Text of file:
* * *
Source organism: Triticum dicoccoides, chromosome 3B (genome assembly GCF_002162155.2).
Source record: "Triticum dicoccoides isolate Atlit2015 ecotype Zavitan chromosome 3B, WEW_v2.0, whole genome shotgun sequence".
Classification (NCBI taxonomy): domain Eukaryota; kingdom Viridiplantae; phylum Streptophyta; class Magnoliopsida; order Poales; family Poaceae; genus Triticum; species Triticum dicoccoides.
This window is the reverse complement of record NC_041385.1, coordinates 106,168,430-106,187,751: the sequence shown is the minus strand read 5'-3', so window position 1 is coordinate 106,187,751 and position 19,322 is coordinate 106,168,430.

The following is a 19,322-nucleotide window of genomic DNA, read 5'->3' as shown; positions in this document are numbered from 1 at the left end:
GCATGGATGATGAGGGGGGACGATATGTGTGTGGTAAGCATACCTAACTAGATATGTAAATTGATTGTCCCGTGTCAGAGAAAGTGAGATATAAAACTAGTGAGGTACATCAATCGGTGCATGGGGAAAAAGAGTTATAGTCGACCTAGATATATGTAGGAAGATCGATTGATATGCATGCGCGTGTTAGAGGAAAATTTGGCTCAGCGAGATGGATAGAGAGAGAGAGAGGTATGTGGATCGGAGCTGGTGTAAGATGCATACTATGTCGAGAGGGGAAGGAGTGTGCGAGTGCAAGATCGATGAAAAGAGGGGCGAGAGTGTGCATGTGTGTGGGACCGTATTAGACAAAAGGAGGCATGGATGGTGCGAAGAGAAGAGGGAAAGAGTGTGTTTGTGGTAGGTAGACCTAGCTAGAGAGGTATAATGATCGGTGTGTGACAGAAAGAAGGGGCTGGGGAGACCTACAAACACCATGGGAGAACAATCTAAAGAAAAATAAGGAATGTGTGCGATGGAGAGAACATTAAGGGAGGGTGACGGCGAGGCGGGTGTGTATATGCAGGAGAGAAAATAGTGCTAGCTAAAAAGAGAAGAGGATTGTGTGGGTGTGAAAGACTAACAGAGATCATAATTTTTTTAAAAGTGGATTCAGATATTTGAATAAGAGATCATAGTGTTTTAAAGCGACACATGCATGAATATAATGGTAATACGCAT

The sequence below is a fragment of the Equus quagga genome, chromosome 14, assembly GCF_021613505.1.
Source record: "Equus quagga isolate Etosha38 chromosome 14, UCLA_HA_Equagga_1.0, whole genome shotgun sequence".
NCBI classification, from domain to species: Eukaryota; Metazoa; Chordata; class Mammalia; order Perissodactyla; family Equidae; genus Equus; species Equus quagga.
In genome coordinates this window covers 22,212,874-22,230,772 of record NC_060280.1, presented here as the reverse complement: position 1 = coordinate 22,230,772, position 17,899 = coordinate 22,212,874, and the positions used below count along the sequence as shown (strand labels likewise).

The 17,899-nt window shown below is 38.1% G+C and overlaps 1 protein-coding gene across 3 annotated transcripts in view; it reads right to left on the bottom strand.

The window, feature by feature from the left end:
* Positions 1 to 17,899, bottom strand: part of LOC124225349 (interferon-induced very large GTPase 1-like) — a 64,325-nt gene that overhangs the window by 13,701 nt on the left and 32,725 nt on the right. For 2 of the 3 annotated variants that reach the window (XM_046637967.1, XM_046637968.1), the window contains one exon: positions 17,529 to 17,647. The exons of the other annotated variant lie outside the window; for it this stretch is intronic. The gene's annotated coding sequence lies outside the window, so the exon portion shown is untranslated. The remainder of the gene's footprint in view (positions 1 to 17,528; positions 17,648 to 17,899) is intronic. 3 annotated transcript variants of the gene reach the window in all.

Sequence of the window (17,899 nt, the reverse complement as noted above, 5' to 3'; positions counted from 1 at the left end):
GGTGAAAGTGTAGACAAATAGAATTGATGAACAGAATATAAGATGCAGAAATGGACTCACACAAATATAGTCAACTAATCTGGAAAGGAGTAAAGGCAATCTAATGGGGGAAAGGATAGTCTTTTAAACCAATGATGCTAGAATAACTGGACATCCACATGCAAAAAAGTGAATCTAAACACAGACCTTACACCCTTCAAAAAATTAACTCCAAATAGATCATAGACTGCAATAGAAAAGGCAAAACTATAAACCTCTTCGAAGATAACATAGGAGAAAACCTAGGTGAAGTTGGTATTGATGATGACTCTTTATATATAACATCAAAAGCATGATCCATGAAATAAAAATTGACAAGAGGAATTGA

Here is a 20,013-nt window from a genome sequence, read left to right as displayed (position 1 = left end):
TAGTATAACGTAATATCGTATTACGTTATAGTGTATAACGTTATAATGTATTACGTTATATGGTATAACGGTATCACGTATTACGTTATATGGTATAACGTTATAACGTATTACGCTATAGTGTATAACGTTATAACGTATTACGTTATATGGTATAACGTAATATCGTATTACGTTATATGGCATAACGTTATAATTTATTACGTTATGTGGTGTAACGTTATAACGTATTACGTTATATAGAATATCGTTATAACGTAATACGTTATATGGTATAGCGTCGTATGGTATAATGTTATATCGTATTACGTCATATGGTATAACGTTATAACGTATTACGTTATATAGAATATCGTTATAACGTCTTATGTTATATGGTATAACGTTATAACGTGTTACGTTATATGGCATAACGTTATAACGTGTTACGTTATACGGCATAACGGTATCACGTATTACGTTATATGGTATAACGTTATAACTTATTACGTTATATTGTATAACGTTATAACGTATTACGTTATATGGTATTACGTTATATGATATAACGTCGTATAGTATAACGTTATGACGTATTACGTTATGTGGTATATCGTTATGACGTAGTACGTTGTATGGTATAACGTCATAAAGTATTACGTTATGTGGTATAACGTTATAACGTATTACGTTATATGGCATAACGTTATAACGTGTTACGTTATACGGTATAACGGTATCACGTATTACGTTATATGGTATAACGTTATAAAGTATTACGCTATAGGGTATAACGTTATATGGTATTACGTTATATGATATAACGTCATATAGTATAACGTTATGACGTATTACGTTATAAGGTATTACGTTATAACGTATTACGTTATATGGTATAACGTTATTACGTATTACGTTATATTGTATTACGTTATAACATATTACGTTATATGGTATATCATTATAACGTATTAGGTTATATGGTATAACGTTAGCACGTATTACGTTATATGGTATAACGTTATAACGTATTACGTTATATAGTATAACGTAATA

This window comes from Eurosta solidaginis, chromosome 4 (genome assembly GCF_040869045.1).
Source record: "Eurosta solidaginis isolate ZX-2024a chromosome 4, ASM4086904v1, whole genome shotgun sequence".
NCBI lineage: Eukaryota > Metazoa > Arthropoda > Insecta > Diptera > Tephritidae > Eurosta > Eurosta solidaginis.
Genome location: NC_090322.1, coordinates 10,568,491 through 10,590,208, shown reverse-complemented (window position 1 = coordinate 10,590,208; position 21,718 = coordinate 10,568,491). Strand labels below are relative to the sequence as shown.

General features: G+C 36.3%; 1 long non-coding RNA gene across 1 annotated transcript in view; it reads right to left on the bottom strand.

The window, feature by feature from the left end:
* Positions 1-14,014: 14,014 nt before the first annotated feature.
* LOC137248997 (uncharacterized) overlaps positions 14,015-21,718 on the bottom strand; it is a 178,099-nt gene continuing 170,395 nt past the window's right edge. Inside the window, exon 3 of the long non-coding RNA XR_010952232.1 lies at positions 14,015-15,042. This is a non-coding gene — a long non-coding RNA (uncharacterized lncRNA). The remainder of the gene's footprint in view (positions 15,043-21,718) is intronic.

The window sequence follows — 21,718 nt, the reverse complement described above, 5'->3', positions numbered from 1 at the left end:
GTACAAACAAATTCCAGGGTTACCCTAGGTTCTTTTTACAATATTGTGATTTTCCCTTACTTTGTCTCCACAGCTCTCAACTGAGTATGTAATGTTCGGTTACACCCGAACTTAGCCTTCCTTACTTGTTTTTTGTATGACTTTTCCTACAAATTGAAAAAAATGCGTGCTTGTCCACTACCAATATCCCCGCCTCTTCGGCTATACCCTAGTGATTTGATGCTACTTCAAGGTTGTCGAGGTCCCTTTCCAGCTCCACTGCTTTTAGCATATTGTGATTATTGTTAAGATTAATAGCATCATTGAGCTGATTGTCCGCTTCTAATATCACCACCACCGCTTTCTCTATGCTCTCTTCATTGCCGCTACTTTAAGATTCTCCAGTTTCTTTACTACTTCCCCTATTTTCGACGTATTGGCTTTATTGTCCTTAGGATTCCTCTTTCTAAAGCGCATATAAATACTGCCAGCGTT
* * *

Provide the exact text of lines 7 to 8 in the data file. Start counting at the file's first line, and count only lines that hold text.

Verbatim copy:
The sequence below is a fragment of the Equus quagga genome, chromosome 14, assembly GCF_021613505.1.
Source record: "Equus quagga isolate Etosha38 chromosome 14, UCLA_HA_Equagga_1.0, whole genome shotgun sequence".